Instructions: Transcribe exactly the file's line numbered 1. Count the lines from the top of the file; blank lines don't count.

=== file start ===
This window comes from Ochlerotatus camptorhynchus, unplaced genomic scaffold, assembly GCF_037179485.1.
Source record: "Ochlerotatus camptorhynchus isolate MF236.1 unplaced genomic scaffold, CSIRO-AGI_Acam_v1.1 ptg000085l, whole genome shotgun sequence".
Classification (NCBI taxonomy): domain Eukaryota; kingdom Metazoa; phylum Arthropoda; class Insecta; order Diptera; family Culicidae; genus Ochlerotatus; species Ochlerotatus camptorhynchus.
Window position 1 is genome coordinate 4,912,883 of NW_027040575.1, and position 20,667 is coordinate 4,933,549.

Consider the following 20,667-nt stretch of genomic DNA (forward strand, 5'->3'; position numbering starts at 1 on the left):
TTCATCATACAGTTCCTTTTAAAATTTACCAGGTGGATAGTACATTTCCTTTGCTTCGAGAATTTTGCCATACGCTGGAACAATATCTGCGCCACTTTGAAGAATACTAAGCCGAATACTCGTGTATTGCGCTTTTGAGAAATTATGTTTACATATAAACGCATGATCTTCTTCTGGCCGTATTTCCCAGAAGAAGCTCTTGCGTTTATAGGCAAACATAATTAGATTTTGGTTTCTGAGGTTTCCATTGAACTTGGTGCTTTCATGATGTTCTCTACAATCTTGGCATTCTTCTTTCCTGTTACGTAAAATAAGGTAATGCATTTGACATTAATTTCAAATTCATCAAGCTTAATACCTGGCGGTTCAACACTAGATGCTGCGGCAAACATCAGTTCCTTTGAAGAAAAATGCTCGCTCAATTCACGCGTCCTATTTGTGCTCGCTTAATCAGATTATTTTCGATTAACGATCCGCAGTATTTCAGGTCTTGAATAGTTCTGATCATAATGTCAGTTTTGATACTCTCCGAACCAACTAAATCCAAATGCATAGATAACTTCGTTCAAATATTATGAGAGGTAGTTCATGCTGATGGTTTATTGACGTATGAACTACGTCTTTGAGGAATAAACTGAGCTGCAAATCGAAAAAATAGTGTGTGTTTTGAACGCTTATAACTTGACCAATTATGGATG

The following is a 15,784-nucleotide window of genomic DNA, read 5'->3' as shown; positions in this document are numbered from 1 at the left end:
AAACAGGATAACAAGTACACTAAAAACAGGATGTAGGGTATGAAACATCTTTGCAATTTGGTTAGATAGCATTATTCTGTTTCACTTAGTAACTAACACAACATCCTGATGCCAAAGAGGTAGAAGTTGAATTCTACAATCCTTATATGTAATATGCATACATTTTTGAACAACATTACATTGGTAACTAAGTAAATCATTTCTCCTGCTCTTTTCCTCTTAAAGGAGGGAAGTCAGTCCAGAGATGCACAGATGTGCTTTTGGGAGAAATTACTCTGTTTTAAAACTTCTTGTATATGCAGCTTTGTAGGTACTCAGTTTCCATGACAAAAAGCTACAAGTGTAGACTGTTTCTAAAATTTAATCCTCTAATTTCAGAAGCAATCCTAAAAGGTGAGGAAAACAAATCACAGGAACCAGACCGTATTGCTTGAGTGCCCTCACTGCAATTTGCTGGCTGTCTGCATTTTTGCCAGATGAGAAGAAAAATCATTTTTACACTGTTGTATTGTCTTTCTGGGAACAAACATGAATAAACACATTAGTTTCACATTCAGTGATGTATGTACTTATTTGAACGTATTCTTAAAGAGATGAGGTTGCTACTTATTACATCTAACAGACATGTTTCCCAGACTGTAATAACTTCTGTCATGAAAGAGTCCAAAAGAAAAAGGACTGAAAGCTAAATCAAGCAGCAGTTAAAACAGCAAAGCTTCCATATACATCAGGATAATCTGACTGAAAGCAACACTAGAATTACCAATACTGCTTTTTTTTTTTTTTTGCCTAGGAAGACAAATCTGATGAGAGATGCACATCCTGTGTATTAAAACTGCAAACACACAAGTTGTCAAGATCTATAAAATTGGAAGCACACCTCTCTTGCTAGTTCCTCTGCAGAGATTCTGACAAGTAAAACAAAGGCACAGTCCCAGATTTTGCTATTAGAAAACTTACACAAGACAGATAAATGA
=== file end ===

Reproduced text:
This window comes from Ochlerotatus camptorhynchus, unplaced genomic scaffold, assembly GCF_037179485.1.